Probably inspired by the Molière example, the French filmmaker Francis Veber often has a character named François Pignon or François Perrin. Notably, in earlier movies, this character tended to be a Butt Monkey who was the unwitting cause of humorous calamity on others, but in more recent movies is a sympathetic "everyman" character who gets a happy ending. In fact, the word pignonisme has been adopted in the French language to reference the attitudes of the "man on the street".
"Homer Simpson" is a character from the 1939 novel The Day Of The Locust which was turned into a movie in 1975. The name is unrelated to Matt Groening's cartoon character from The Simpsons.
A multi-lingual example: 1997 saw the release of both Takeshi Kitano's film "Hana-bi" and Leonardo Pieraccioni's Italian comedy "Fuochi d'artificio", around the same time. Both titles mean "Fireworks" in their respective language, but the films couldn't be more different to one another.
Likewise, Ridley Scott's Black Rain and Shohei Imamura's Kuroi ame were both released in 1989. "Kuroi ame" means "black rain" in Japanese.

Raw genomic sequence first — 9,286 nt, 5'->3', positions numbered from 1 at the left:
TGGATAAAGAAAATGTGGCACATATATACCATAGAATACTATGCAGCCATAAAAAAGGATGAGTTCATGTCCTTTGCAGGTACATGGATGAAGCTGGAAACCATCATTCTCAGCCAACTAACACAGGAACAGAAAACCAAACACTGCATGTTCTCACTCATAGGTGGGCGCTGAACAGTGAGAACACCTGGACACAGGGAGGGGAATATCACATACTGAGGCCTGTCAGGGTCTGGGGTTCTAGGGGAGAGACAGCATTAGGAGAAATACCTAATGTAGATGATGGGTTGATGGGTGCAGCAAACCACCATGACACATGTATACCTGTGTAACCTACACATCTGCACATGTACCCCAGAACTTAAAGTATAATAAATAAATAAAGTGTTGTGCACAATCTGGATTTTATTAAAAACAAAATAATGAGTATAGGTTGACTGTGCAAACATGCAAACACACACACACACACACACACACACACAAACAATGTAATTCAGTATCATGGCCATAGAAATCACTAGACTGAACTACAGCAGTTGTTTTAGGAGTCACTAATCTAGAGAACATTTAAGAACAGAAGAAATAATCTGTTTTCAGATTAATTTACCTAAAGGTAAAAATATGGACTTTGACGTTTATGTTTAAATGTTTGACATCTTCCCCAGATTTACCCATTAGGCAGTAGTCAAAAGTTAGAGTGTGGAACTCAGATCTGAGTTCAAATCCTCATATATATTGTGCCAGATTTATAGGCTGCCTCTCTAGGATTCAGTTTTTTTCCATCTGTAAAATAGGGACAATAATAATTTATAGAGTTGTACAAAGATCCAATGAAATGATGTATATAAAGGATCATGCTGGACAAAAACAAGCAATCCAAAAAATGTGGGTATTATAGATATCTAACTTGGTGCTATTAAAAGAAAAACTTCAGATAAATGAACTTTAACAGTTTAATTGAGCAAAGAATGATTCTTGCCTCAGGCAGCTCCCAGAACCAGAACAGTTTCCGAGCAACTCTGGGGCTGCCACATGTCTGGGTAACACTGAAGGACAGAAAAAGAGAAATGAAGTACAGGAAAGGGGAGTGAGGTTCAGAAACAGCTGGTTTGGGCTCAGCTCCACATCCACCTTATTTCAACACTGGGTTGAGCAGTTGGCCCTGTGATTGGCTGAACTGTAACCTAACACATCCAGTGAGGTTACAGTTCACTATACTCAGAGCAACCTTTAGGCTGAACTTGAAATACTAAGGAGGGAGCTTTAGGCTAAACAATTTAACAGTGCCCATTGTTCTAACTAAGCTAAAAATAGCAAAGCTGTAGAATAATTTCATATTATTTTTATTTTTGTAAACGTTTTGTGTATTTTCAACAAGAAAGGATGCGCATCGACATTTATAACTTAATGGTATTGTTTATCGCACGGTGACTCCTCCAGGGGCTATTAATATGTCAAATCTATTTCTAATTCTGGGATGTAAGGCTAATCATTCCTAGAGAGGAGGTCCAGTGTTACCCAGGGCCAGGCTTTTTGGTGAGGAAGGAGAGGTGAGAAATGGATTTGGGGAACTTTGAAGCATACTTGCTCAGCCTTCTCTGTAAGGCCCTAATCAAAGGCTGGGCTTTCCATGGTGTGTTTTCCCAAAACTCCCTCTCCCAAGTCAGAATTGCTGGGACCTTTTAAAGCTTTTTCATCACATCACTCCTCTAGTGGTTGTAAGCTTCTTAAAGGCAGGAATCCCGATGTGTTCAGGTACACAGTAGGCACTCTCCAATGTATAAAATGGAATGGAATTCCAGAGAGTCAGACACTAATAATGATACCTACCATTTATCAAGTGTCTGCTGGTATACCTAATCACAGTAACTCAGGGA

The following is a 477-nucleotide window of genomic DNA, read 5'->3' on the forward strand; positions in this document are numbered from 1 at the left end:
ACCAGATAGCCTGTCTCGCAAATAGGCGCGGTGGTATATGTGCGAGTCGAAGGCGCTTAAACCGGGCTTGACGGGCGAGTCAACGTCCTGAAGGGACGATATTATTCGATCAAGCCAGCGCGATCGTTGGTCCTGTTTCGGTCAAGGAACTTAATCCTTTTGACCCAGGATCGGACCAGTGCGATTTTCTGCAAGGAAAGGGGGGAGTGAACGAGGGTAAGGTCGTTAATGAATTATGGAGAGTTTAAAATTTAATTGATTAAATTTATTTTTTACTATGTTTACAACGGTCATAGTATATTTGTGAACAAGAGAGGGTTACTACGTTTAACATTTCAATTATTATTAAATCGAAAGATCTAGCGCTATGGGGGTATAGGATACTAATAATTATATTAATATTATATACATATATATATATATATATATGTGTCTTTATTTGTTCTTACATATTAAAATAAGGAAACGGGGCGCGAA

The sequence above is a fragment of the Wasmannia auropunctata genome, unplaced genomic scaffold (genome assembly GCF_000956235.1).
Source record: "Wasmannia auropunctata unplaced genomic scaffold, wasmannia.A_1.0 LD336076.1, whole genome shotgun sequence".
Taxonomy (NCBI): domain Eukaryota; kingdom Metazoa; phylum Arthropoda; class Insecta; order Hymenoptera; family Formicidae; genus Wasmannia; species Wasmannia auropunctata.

Two basset hounds named Fred: Cledus Snow's pet dog in Smokey and the Bandit and Alex Graham's comic strip pooch (currently drawn by Michael Martin and Graham's daughter Arran).
Joel Coen is half of the writing-directing team The Coen Brothers. Joel Cohen is another Hollywood writer. The name is also shared by a classical musician who uses the latter spelling.
This confusion is purportedly why Bill Murray signed on to play Garfield, confusing Cohen for Coen. Doesn't explain the sequel, though.
Don't forget Joel H. Cohen, a frequent writer for The Simpsons and Saturday Night Live.